SEATTLE – Car ownership in Seattle is down for the first time in decades. Our news partner The Seattle Times was the first to report the trend, which experts say is a direct result of the “Seattle squeeze.”
Since the 1970s, car ownership has increased alongside the population -- until 2015, hen research shows a 1 percent decline.
Mark Hallenbeck, director of the University of Washington’s Washington State Transportation Center, called Seattle a “classic environment” where technology, age of residents and expense of housing have come together to make the numbers work.
“We would not see this change if the other options didn’t make more sense,” said Hallenbeck.
Those other options are ride-shares and rental cars, said Hallenbeck, which are becoming more abundant and easier to use.
“The cost of that parking space, forget the cost of the car and car insurance, just the cost of the parking space allows you to do multiple rentals and still save hundreds of dollars a month,” said Hallenbeck.
Ride programs like Uber and Lyft are contributing to the drop in car ownership, said Hallenbeck.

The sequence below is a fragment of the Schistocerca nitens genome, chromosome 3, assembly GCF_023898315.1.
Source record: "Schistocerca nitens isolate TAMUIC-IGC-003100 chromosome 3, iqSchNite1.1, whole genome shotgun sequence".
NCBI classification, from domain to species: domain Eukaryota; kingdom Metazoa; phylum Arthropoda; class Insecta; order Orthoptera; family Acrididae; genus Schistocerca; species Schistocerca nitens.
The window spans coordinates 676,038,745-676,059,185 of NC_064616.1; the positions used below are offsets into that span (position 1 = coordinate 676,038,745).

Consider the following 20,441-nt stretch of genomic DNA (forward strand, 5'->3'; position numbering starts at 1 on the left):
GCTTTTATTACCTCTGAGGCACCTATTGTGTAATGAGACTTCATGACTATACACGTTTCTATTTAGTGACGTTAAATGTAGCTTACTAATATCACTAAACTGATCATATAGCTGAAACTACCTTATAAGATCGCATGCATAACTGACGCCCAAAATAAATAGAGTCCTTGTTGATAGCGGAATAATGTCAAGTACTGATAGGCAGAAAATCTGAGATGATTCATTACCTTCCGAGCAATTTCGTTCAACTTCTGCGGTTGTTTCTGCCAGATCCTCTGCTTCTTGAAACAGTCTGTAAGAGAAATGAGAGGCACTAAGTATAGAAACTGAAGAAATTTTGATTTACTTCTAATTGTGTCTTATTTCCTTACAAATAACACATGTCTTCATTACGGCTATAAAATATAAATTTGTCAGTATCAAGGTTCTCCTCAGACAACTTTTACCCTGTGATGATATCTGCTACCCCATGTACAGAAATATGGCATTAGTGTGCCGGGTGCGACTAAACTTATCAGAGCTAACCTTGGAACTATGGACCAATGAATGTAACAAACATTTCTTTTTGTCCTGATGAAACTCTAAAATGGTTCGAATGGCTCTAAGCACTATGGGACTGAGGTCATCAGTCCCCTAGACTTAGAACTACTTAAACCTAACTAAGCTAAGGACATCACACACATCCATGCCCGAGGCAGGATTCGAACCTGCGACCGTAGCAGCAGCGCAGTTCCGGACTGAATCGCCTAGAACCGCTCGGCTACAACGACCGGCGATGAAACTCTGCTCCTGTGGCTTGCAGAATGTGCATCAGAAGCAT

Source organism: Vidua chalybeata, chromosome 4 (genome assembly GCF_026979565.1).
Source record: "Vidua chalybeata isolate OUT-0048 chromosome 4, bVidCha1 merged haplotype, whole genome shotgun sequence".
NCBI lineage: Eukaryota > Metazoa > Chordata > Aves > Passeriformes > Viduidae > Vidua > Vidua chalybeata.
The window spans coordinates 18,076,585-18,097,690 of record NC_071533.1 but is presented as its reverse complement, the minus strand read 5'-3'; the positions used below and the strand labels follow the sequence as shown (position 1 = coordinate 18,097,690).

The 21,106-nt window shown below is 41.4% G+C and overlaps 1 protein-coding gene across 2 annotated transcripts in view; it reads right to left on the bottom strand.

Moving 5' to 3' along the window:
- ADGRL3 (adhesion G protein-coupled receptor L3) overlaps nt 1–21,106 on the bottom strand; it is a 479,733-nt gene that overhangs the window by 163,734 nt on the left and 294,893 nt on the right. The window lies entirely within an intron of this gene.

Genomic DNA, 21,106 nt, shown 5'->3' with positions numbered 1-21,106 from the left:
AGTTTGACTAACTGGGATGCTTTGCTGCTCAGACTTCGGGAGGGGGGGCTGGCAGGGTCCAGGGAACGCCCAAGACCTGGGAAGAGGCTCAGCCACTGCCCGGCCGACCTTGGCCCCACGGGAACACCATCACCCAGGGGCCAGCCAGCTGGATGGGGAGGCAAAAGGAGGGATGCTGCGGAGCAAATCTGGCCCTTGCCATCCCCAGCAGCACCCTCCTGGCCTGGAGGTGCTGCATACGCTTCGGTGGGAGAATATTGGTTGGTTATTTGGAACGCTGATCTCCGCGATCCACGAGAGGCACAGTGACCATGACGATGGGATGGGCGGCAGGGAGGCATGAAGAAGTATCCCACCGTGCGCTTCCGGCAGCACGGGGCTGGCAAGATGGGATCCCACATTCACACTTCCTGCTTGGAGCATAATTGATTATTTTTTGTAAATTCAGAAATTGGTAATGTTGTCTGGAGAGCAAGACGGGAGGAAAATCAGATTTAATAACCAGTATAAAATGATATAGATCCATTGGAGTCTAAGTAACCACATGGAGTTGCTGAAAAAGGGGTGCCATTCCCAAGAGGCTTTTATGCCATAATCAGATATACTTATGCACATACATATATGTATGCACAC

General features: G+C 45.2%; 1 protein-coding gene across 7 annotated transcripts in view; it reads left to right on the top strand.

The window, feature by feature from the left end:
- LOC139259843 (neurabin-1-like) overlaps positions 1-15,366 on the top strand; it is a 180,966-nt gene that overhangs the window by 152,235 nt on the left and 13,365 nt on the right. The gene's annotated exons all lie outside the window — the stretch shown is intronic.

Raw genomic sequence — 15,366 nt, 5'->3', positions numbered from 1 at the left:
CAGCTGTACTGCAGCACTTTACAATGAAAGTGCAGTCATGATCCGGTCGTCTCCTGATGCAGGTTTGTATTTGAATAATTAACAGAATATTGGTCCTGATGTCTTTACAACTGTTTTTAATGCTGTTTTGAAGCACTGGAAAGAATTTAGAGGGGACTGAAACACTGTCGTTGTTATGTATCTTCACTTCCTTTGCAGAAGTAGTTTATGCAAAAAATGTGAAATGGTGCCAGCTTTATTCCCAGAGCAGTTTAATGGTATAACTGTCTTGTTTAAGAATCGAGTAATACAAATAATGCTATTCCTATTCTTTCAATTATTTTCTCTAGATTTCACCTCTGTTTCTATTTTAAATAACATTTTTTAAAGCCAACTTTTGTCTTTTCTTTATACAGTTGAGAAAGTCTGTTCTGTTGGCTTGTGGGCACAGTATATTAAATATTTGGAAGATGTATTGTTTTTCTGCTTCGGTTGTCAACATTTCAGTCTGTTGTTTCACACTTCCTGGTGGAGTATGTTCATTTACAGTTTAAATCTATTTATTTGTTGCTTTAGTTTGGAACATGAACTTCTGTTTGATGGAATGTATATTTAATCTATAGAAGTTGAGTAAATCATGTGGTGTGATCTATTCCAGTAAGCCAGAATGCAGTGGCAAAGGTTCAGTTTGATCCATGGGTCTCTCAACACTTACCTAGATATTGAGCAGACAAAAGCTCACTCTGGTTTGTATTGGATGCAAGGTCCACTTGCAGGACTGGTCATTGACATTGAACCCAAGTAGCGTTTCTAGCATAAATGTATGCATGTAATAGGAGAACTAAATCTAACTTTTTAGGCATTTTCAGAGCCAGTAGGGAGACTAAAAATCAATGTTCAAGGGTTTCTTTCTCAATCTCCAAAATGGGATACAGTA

And the biggest drop can be seen among those under the age of 35, reports The Seattle Times.
“Car ownership is very, very expensive,” said Allison Arth, who ditched her car 10 years ago. Arth said she hasn’t looked back on the decision, and her friends are the same way.
“It was just expensive to drive to park it, I wasn’t driving it. There were plenty of buses I could use and it was just one of those decisions,” she said.
Caleb Papineau said he would like to ditch at least one of his cars, but he’s part of the group that Hallenbeck said finds themselves needing their own vehicle more than others – parents with young children.
“I’ve got two girls and they have to go to a lot of different places, so having the convenience of having the car is pretty convenient,” he said.
Papineau said he’s considered getting rid of his cars many times in the past 20 years and will probably have the conversation again, “I think at some point when the convenience of not having a car will actually outweigh the cost of owning it.”
Hallenbeck said that will come sooner than later, if the time isn’t already here for many families living in Seattle.
“It allows us to pay more for housing, which is important right now,” he said.
Getting rid of the car, he said, helps balance the fact that a house in Ballard costs a lot more.